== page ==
Introduction – Why
My goal for this project was to find a way to deploy a new cluster in AWS, Microsoft Azure and Google. I am constantly spinning up and down Kubernetes clusters and running through scenarios for content creation and just learning scenarios.
I have written several blogs talking about creating managed Kubernetes clusters in the three big clouds and some other options more recently. But I wanted to go one step further and wanted to automate the creation and removal of these environments for demo purposes.
The goal is to make it simple to not only create these clusters using Terraform from Hashicorp but to then also have a very easy way to deploy Kasten K10 as well to each of the clusters.
The purpose is to cover those on demand demo environments which deploys with one command and then allows me to rip it all down as well.
You can find the raw code here; I have however been conscious of creating readme.md files throughout the repository as maybe only certain areas will be of interest.
Walkthrough one example
I figured it would or might be useful to also walk through how to use at least one of these public clouds terraform scripts. For this demo we are going to use the GKE option.
On our workstation first we need the Google Cloud Platform account, we also need the gcloud sdk to be configured on our system, finally we need kubectl each of these options are not OS constrained so if you are running Linux, Windows or MacOS you are good to go here.
I have also documented the steps for Google Cloud Platform specifically here.
before we get into the walkthrough we are also going to need to install Terraform on our system, once again this will have you covered across Linux, Windows and MacOS. This resource should help get you going with Terraform.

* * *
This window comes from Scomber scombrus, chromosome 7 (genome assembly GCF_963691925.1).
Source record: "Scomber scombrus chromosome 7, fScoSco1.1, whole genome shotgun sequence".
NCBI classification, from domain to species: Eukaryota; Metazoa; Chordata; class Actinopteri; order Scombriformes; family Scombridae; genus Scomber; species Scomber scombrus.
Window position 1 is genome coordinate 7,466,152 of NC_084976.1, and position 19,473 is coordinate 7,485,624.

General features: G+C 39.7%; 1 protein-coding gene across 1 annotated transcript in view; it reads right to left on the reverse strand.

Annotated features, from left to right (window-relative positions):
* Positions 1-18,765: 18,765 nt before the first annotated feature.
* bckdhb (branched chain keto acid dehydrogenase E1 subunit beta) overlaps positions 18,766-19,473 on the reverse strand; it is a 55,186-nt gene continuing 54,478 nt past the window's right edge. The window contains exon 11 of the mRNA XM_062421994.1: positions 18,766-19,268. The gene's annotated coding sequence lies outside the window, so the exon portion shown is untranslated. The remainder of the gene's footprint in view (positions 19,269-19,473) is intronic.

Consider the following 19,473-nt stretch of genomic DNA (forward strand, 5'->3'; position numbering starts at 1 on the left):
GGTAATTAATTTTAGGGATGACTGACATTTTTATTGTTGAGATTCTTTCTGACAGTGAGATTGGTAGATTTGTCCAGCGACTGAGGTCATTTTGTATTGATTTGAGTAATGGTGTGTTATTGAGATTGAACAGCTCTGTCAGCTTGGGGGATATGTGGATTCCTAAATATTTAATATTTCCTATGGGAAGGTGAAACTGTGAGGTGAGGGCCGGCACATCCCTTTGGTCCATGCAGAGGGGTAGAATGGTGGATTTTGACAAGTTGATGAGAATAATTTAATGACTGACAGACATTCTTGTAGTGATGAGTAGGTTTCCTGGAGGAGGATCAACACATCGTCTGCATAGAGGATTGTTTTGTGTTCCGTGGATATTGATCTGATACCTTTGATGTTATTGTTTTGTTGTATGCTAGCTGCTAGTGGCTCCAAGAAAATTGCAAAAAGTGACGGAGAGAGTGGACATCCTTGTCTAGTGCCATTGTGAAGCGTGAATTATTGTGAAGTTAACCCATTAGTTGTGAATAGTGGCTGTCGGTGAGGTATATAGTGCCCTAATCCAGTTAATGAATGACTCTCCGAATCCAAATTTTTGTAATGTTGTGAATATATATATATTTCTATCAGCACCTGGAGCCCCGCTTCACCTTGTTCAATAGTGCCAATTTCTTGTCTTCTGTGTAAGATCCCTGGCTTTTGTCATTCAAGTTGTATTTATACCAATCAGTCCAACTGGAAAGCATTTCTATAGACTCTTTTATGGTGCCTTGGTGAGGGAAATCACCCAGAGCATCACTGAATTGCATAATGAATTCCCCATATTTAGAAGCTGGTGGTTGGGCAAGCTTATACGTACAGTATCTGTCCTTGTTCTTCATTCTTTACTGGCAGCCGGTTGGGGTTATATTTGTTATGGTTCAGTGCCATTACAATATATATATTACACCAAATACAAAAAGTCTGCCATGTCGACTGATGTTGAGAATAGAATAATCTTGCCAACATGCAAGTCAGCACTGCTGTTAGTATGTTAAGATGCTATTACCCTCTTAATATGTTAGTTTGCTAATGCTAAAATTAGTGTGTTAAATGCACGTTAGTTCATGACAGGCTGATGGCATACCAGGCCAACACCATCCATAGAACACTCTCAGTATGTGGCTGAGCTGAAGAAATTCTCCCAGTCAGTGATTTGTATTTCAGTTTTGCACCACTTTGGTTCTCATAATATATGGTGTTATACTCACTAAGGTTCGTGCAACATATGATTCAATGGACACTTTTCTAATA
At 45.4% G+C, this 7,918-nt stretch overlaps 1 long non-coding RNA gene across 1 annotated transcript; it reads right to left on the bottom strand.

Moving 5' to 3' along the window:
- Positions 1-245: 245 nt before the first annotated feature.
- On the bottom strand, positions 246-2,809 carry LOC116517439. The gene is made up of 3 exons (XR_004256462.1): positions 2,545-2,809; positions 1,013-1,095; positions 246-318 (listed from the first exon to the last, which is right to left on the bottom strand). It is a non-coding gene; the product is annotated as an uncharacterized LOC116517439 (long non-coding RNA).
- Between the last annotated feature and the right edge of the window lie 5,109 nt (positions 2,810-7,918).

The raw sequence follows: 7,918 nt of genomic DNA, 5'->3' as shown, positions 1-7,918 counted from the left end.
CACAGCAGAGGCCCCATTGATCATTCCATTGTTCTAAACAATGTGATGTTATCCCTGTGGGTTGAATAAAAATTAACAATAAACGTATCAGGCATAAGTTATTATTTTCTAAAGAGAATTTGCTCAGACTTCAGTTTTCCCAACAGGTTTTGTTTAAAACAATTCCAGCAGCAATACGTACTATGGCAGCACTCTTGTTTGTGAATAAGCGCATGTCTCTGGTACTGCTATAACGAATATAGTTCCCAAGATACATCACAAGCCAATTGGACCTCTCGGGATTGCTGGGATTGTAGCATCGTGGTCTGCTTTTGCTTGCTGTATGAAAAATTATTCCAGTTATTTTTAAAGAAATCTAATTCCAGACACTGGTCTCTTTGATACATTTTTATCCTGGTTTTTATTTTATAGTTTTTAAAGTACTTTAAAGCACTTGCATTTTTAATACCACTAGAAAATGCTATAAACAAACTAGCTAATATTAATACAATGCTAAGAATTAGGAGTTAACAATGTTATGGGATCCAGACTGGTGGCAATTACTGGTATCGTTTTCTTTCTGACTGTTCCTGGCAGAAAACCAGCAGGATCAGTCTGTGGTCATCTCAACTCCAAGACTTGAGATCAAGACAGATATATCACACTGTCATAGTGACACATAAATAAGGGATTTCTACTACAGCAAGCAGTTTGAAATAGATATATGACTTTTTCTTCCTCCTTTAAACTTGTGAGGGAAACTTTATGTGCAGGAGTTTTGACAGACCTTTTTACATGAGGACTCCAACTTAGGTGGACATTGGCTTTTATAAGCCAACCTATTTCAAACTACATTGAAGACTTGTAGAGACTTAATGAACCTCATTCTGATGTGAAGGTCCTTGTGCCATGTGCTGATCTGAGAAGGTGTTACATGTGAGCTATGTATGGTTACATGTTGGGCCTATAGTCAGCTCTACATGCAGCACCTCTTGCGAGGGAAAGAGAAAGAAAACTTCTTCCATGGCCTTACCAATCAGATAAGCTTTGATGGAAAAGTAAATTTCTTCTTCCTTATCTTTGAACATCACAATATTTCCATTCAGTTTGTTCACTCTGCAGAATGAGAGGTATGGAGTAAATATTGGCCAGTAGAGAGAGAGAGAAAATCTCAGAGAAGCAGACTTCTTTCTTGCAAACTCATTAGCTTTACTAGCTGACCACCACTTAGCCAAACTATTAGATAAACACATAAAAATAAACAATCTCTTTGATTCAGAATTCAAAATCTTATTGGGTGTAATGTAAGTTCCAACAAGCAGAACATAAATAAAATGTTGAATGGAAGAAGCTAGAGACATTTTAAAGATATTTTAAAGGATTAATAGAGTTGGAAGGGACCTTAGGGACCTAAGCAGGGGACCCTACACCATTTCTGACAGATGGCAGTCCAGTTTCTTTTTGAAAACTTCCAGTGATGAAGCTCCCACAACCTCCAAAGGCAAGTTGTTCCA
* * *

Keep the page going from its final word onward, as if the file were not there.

The first step is making sure you have gcloud configured correctly as per the section above and the link that dives into the step by step on authenticating to your GCP account. We then want to get our code downloaded from the following, be sure to have this located in your common location for code.
git clone https://github.com/MichaelCade/tf_k8deploy.git
You will notice that this contains the deployment steps for AWS EKS, Microsoft AKS and GKE for this walkthrough we are only interested in GKE, but you are more than welcome obviously to explore the other folders, we will also cover the helm folder later in the walkthrough.
Let’s navigate to the GKE folder with the following command:
I am using Visual Studio Code for my IDE so now we are into our folder you can run the following command to open the folder in VSCode
You can check through the .tf files in the folder now and start to see what is going to be created, if you are new to terraform then I suggest you walking through the following to understand what is happening at each step before making specific changes to your deployment.
The one folder that you need to update before anything will work is the terraform.tfvars this needs to contain your project ID and your region. You should change the region accordingly to where you would like everything to be deployed. You can get your project ID by running the following command
gcloud config get-value project
Once you have updated your file above, we can then get provisioning our cluster, simple stuff so far even if you are new to terraform. Back in your terminal that is in the GKE folder you should run the following command: this command will download the required providers.
We can now go ahead and deploy our new GKE cluster along with a dedicated VPC away from any existing infrastructure you have in your Google Cloud Platform. Run the following and type in yes if you are happy to proceed at the prompt
Once you have hit enter after saying “yes” it will start deploying your new GKE cluster. You can go through and check beforehand what this is going to deploy, this script will deploy a new GKE regional cluster and this can be explained here. I do have a plan to also add a zonal cluster option to the scripts here or if someone has already created it then please share.
After around 10 minutes possibly shorter you will have created your GKE cluster. For us to connect though we need to download the configuration for kubectl on our local machine to connect to the cluster. We can do this using the following command.
gcloud container clusters get-credentials $(terraform output -raw kubernetes_cluster_name) –region $(terraform output -raw region)